I’ve always had a deep desire for hospital ministry. Every time I’ve had the privilege of being in the presence of the sick, I encounter Christ in a very special way. One day I went to the hospital with one of the parish priests, Fr. James. After we took the elevator ride to the top of the hospital, we entered into a room where there sat a middle-aged woman and her sick mother, whose prognosis was “fair”. The woman in the bed was clearly in pain and it evoked deep sentiments within me. I immediately had a desire to relieve the suffering any way I could. I’ll try to describe with the best of my ability what I experienced next, but it’s almost impossible to do justice to the moment.
Immediately I began conversing with the sick woman. It was my words and personality, but it was as if I was being “moved” in a way that is impossible to mistake. I started discussing the divine mercy message, the need to trust in Christ’s merciful love, and the value of redemptive suffering. To be honest, I don’t even remember exactly what I said. I experienced what felt like an “outpouring” of love toward this woman and a deep empathy that manifested itself in what felt like a “merciful gaze”. It was an experience that I perceived as not having its fundamental source in me, rather it was a “pouring” through me of sorts.
Looking across the room, I realized the daughter had been brought to tears. This was a message she needed just as much as her mother. In fact, we are all broken and in need of Gods mercy and this was apparent with the daughters tears. Fr. James looked my way and with his mouth agape just said, “oh, wow”, or something to that effect. At the end of our visit I reassured the woman that I would bring her a divine mercy image to put in her room, allowing her to look toward Christ’s merciful gaze. To this she said, “I would really like that.” As we left the room, it felt like a surge of electricity had gone through me, and a tremendous feeling of joy pervaded within my soul. The encounter was a profound consolation.
Upon arriving back to the parish, I had this undeniable intuition that I needed to pray a divine mercy chaplet for the sick woman and her daughter. I don’t know why, but the thought came to my mind, “this sick women is going to die, and soon.” Although this thought was contrary to the prognosis, I prayed for her and went home for the weekend.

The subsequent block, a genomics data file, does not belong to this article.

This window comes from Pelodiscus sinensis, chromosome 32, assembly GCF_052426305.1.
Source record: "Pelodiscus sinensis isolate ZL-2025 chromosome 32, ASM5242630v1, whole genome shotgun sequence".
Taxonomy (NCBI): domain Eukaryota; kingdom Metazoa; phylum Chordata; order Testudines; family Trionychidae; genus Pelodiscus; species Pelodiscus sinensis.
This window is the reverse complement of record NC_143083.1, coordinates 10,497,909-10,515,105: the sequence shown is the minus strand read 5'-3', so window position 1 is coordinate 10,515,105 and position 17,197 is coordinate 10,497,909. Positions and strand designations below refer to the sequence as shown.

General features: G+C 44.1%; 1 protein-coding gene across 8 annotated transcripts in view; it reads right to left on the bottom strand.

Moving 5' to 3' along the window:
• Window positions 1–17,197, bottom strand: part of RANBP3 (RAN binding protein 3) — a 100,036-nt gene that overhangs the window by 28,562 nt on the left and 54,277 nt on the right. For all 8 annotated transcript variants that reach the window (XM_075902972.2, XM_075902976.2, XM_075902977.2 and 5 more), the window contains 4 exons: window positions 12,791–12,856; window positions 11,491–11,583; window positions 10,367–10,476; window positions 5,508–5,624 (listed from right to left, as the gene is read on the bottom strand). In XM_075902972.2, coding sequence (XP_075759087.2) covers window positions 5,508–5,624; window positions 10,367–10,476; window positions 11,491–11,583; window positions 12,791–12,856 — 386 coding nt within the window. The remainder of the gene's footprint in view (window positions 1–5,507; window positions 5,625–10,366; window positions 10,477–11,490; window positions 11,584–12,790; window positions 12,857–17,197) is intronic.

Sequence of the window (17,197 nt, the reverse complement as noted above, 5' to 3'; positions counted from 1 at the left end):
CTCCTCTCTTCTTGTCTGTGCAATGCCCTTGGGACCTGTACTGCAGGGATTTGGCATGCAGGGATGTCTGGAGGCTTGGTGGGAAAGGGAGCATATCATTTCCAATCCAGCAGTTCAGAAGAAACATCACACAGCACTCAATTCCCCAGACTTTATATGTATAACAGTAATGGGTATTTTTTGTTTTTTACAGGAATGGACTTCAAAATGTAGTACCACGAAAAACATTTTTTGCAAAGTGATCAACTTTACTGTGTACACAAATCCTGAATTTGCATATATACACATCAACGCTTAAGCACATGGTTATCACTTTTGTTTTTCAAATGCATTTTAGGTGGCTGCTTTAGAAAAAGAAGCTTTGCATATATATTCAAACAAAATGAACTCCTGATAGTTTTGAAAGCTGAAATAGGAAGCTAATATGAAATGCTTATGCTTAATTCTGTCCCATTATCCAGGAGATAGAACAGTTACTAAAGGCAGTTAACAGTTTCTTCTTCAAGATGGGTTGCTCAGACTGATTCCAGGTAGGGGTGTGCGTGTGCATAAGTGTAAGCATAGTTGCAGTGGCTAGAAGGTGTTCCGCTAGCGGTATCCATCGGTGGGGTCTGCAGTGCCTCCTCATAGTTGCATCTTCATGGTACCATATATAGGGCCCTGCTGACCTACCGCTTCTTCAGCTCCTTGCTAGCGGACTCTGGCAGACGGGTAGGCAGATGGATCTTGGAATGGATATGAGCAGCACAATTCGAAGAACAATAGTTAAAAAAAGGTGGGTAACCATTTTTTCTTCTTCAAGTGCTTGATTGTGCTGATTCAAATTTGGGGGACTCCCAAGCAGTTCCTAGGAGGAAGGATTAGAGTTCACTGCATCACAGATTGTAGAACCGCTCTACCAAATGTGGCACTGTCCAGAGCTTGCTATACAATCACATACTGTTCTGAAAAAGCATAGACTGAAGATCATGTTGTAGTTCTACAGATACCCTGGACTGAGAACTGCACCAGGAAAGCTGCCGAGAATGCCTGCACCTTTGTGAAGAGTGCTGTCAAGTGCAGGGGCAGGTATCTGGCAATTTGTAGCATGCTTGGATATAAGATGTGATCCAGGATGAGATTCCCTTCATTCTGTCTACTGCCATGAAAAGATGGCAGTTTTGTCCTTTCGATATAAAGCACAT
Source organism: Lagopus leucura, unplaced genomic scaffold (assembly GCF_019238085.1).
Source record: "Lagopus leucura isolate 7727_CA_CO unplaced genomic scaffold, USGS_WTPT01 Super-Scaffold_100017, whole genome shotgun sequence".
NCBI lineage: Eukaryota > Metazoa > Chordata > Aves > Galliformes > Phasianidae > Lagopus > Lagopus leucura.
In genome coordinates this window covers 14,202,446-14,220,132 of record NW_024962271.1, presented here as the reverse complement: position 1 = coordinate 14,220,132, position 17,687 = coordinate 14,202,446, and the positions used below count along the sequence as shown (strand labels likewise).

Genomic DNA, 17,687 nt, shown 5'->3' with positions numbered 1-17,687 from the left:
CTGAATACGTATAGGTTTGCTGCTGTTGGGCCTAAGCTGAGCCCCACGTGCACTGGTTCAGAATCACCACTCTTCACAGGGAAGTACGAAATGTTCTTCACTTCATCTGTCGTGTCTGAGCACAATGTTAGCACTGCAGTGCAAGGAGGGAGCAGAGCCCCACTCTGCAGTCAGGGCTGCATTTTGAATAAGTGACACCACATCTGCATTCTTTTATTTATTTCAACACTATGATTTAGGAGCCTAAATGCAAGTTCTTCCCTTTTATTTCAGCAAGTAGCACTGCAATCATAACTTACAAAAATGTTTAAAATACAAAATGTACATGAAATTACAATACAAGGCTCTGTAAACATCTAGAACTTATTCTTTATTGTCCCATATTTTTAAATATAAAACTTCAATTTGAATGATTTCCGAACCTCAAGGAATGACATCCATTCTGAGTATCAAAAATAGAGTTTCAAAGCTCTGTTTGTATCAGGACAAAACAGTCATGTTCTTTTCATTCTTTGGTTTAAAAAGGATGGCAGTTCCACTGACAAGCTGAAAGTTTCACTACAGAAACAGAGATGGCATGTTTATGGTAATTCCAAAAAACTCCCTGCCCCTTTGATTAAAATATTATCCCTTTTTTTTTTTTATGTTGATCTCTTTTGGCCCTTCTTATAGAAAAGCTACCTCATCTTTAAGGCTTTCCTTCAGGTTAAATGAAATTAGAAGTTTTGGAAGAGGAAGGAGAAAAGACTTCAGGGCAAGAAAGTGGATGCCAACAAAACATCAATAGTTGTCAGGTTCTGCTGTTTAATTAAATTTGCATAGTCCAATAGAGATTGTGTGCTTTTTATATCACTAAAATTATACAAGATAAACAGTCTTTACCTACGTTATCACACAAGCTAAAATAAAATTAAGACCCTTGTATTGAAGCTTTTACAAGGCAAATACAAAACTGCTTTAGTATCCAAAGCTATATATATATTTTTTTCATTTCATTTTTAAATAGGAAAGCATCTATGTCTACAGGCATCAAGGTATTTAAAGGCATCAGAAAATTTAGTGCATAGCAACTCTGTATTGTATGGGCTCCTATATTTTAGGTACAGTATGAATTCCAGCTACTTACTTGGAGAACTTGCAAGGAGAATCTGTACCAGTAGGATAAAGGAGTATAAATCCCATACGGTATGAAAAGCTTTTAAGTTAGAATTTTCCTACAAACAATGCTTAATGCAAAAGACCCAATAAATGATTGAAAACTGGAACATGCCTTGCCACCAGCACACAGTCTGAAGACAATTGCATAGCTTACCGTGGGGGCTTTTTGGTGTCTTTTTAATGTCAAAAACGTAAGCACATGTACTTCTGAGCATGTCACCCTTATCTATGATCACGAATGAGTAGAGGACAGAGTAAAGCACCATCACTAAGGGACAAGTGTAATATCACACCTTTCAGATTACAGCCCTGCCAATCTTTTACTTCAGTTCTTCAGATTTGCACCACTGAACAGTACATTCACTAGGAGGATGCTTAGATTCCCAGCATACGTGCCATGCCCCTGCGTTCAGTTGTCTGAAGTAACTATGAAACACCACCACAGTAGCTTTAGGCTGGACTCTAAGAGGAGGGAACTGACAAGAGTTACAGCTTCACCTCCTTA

When I returned to the parish the pastor informed me that this sick woman had passed away, only hours after I left the hospital. Immediately it hit me like a sludge hammer, and I perceived what it all meant: I was one of the last people to ever talk to her, and not only that but I was allowed to enter into this woman’s dying hours and be the messenger of Christ’s merciful love. This affirmed everything I experienced in the hospital that day. One thing stuck with me though, some unfinished business needed to be attended to.
I felt badly that I wasn’t able to give her the divine mercy image I had promised. However, the opportunity to fulfill my promise came when I served her funeral. Before we left for the burial, I thought to grab a small divine mercy card. After the committal I laid the divine mercy image upon her casket and they lowered it into the ground. The daughter was delighted that this promise was able to be fulfilled and it provided a small glimmer of consolation on an otherwise sad day. I still think about this woman and my encounter with not only her that day, but with Christ. Jesus was in that hospital room.
I was left with this: When Christ uses us for His purposes, it’s not only a healing moment for others, but us as well. In bringing Christ to others, we ourselves encounter Him in the most intimate of ways.
This is the joy meant for every human being and there is nothing, I repeat, nothing in this world that can fulfill us as deeply. In this encounter I felt like a glass of water that was overflowing and there was a continuous spring gushing upward. Paradoxly, it is only in pouring outward, that we become filled inward. We receive in the amount that we give.
At the end of it all, this is what transforms us, its Christ gaze of mercy that pierces into the deepest recesses of our soul, purifying us of all the wounds of sin. Like the sinful woman groveling in the dirt from the Gospel, we look up and see the merciful gaze of Christ waiting to receive us.